Volume 1 of Wild Adapter, is one of the strongest first volumes of manga I have ever read. Often with a good series, even some of my favorites, like Bleach and even xxxHolic, the first volume piques my interest enough to keep reading, but the series does not really grab hold of me, make me sit bolt upright and stop to reread passages over and over again, until several volumes (and in the case of Tsubasa, sixteen volumes) later. I found myself doing this from the first chapter onward in Wild Adapter, marvelling at various strikes to my emotional radar. This is great, character-driven storytelling from the get-go.
Volume 1 is actually a prologue to the main story, introducing most of the major players and establishing their motivations. We learn of Makoto Kubota’s initiation into the Izumo yakuza, his first encounter with the drug called Wild Adapter, or W.A., the abrupt and violent end to his seven-month stint as leader of the Izumo youth gang, and how he first meets Minoru Tokito, a young man with amnesia and an unusual right hand who may hold the key to solving the mystery of W.A.
Nobuo Komiya, the second in command of the youth gang, is our primary narrator for the first volume. In their first encounter, Kubota’s forced initiation, Komiya witnesses Kubota shoot and kill the former youth gang leader at boss Sanada’s request. Amazed, he remarks that Kubota did this without hesitation and that took guts. Kubota replies, “Not really. It was him or me, and I always choose me.” Komiya is equally frightened of and fascinated by this man, but gradually the two men form a sort of friendship and bits and pieces of Kubota begin to be revealed.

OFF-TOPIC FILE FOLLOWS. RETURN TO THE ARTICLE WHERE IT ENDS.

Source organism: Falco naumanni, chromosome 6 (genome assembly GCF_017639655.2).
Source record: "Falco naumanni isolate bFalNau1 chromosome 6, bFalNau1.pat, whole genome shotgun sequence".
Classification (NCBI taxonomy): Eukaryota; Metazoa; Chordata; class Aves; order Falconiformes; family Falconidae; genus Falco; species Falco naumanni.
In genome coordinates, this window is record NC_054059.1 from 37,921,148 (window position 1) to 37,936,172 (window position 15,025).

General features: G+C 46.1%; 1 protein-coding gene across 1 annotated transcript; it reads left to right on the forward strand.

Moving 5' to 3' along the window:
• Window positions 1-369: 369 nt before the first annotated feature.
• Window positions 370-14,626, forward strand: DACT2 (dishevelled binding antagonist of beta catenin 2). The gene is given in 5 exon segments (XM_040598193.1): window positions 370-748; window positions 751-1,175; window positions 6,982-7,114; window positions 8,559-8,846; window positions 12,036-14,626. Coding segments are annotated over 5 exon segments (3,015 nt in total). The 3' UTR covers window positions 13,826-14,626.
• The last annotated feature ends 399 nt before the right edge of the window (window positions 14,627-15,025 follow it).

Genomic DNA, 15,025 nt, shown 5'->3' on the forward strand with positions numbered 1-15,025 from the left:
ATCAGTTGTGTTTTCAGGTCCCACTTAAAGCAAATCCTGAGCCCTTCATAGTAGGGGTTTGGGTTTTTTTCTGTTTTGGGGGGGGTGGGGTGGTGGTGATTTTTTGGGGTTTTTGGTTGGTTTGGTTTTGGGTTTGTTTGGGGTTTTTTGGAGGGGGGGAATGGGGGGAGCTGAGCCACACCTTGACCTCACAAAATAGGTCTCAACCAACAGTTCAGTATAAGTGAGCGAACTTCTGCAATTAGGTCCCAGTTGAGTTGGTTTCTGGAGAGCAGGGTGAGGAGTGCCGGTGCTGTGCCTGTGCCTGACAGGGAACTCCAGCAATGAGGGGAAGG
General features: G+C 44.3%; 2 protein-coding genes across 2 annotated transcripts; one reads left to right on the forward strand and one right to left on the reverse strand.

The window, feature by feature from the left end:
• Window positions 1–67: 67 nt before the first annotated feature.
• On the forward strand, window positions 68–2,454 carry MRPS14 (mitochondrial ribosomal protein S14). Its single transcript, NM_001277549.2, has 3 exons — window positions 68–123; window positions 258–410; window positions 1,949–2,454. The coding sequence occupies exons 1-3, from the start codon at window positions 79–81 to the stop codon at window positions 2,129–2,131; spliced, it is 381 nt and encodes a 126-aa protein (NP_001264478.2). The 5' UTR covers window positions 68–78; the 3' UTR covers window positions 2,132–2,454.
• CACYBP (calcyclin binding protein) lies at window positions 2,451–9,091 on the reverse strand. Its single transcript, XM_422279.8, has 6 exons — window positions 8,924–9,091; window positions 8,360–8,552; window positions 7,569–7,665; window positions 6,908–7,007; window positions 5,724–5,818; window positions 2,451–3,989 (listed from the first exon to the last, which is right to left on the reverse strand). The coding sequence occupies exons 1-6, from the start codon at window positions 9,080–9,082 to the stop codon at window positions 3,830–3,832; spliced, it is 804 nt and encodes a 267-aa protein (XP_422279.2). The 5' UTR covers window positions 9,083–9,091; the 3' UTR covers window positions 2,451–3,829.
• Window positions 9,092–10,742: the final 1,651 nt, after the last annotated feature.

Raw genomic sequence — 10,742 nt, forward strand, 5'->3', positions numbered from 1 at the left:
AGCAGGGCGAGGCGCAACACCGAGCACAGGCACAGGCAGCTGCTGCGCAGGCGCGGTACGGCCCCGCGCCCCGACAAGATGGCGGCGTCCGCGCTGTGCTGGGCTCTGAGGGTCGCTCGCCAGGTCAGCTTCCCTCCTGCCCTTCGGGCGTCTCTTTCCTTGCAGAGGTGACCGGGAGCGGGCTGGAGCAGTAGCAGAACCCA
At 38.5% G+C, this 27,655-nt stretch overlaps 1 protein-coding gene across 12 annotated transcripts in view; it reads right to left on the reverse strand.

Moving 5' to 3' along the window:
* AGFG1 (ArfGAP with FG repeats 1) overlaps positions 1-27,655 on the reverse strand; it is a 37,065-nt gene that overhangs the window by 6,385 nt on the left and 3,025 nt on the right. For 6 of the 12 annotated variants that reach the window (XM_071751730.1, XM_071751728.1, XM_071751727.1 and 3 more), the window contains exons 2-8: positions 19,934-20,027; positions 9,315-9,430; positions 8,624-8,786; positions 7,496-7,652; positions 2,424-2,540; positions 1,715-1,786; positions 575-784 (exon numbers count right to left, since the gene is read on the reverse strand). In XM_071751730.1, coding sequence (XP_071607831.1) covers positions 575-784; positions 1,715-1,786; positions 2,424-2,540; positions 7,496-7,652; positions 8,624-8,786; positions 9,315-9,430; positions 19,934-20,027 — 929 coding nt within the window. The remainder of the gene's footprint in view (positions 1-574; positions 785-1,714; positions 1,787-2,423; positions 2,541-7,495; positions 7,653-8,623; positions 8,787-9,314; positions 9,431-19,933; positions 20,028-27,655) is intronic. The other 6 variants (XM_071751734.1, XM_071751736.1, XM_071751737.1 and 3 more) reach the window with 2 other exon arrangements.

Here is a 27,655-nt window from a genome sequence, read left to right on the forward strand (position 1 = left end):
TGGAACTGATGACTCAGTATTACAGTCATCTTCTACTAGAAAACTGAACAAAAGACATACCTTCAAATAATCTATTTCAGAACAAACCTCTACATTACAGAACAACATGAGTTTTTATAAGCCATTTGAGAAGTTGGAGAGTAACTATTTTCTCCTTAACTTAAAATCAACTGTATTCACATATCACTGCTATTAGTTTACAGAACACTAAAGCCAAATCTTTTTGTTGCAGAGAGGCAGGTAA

Completely ignored and disavowed by his parents from his birth, Kubota can be as willful and destructive as a child: skipping out on meetings to go to 7-11 for the new ice-cream flavor or breaking a man’s arm for falsely accusing Kubota of bumping into him. He is not particulary interested in people, female or male, but he does have an affinity for animals. He enjoys mahjong, plays video games, and is incredibly competitive, admitting to Komiya, “Unless I’m facing some challenge or contest…I’m not really alive. I disappear. Or something like that.” In one of my favorite early scenes, this statement is followed by Kubota unexpectedly flinging his shoe off into the air, remarking that he can put his laundry out the next day because of how the shoe landed, and hopping off toward the shoe while Komiya looks on, pondering how “this murderer just talks blandly about the weather.”